- 2. Hajira Mahmood Sub topics of NMR spectroscopy 1. Oversampling 2. Digital filtration 3. Decoupling for X nuclei 4. Excitation modes 5. Inverse detection 6. Data processing
- 3. Oversampling in NMR Sampling faster than required by the sampling theorem â˘ effectively increases the dynamic range by a factor of n â˘ prevents certain sources of noise that are NOT band-limited to same extent as the systematic NMR signals from being aliased into the spectral window. â˘ Especially used to alleviate problem while studying large proteins to know whether typical 16-bit analog-to-digital converter (ADC) has sufficient dynamic range to digitize the sum of signals as well as a small signal of interest, even in the presence of excellent solvent suppression. â˘ Noise in an NMR spectrum consists of analog receiver noise, analog noise from the analog-to-digital converter components and "quantization noise" due to the limited precision of vertical digitization decreases by oversampling.
- 4. Diagrammatic representation of oversampling
- 5. Digital filtration â˘ In signal processing, digital filter is a system that performs mathematical operations on a sample discrete-time signal to reduce or to enhance certain aspects of that signal. â˘ largely used in signal processing and differs from an analog filter, which is an electronic circuit working with continuous signals. â˘ Expensive compared to analog ones, but they can turn many impractical or impossible designs into possibilities..0 â˘ Digital filters are used for two general purposes 1. For the Separation of signals that have been combined 2. For the restoration of signals that have been distorted in some way. Analog (electronic) filters can be used for these same tasks; however, digital filters can achieve far superior results.
- 6. Purpose to use digital filters â˘ A digital filter contains an analog-to-digital converter (ADC), which samples the signal coming in as input, a microprocessor and some other components for storing filter coefficients and data. â˘ There is also a digital-to-analog converter that is present just before the output stage. â˘ The software that runs on the microprocessor implements a digital filter by acting on a number from the ADC and perform mathematical operations. â˘ can perform several effects such as amplification & delay on the sample signal
- 7. Spin decoupling Special technique used in NMR spectroscopy to avoid splitting of signals by eliminating partially of fully observed coupling. Involves irradiation of proton with sufficiently intense radio frequency energy, so it prevents the coupling with neighboring proton & gives spectral line as a singlet. Helps to determine structure of chemical compounds Used to simplify a complex NMR spectrum Possible to irradiate each coupled protons in molecule to produce less complex spectrum. It causes multiples to collapse to a doublet or singlet to give easily interrupt spectra Important phenomenon used to enhance spectral signals to get clear distinctions between certain signals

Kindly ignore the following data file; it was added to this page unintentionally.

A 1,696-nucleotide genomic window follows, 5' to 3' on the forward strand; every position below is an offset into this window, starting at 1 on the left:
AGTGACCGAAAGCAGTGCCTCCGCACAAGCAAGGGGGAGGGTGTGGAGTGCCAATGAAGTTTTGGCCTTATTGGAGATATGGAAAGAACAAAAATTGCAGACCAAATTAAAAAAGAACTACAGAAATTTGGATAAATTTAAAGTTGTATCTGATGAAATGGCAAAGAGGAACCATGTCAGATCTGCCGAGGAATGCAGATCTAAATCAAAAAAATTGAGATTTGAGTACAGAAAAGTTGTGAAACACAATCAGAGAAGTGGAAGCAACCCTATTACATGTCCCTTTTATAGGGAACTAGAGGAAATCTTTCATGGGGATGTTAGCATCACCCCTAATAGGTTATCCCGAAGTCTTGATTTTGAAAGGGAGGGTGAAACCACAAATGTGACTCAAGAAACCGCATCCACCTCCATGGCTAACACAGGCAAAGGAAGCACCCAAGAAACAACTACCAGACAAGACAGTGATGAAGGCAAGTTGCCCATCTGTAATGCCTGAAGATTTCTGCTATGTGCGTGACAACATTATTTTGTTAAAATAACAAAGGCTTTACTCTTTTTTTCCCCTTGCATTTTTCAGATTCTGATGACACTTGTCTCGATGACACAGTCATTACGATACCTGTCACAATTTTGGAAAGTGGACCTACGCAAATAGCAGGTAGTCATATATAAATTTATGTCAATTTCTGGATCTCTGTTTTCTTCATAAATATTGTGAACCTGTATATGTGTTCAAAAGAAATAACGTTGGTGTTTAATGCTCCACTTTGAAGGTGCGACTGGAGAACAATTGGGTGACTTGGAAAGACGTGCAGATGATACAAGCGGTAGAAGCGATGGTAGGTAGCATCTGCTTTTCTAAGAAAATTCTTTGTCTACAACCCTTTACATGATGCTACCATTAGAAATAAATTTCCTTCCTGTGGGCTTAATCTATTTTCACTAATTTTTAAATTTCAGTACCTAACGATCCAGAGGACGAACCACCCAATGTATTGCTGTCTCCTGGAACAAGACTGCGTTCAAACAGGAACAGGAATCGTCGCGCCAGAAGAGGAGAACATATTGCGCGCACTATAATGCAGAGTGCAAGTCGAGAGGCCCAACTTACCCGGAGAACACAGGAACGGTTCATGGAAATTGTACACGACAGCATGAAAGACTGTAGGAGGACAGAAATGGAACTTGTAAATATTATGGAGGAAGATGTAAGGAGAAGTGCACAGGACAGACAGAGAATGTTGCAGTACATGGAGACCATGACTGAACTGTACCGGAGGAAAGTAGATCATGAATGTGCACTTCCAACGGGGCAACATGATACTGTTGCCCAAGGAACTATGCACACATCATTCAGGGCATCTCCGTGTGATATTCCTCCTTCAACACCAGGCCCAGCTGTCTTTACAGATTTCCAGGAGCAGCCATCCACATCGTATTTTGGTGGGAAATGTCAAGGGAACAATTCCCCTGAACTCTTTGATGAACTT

- 8. Coupling & decoupling effect
- 9. Excitation modes in NMR â˘ Sample is irradiated with radiofrequency waves of appropriate frequency â˘ will excite transitions from the ground to the excited state due to the interaction of magnetic dipole with the oscillating magnetic field component of the electromagnetic radiation. â˘ This excitation field must be orthogonal to the direction of the magnetic dipoles to generate transitions of the nuclear spin state.
- 10. Inverse detection â˘ This technique become increasingly popular due to software improvements of spectrometers from one hand and to the increase of sensitivity of the detection of a X nucleus by the indirect way. â˘ In fact, it solves the problem of low concentrations. â˘ Moreover, it allows to reach the NMR parameters such as chemical shifts, coupling constants & relaxation time spin lattice for nuclei that are impossible to study by the direct detection. â˘ arrows figure the magnetization transfer from proton towards 13C and then from 13C towards the proton.
- 11. Excitation modes
- 12. Data Acquisition ďNMR experiments generally require the co-addition of a number of the nuclear spin response. ďRadiofrequency pulse and receiver phases plays role in it. ďThe data are recorded as a set of complex numbers which sample NMR signals as a function of time. ďEarly Fourier transform spectrometers had limited word length and required some scaling of the data before co addition, but this is no longer necessary. ďThe use of DSP gives better filtration of unwanted noise and signals, better effective ADC resolution, and less baseline distortion. ďIn two-dimensional (2D) NMR a series of FIDs is acquired using a pulse sequence. ď3D and 4D NMR extend the principle to two and three evolution periods respectively, but time constraints limit the number of samples in each dimension more severely. ďAlso increase the pressure to use non-uniform sampling of the signal. A very effective alternative way is to use methods where high resolution is not required
- 13. Spectrum Generation ď To make the raw experimental data interpretable they must be converted into a frequency domain spectrum. The classical, and commonest, method is discrete Fourier transformation. This is a linear operation. the information content of the data is unchanged here. ďIn Fourier processing a weighting function is usually applied to the time domain data before transformation. After weighting and any zero-filling, the fast Fourier transform (FFT) algorithm is used to produce the frequency spectrum. The resultant spectrum consists of a set of complex numbers sampling. ďIn 2D NMR, weighting and zero-filling are carried out on the FIDs as normal, but after Fourier transformation the data matrix is transposed to give a set of âinter ferograms.
- 14. â˘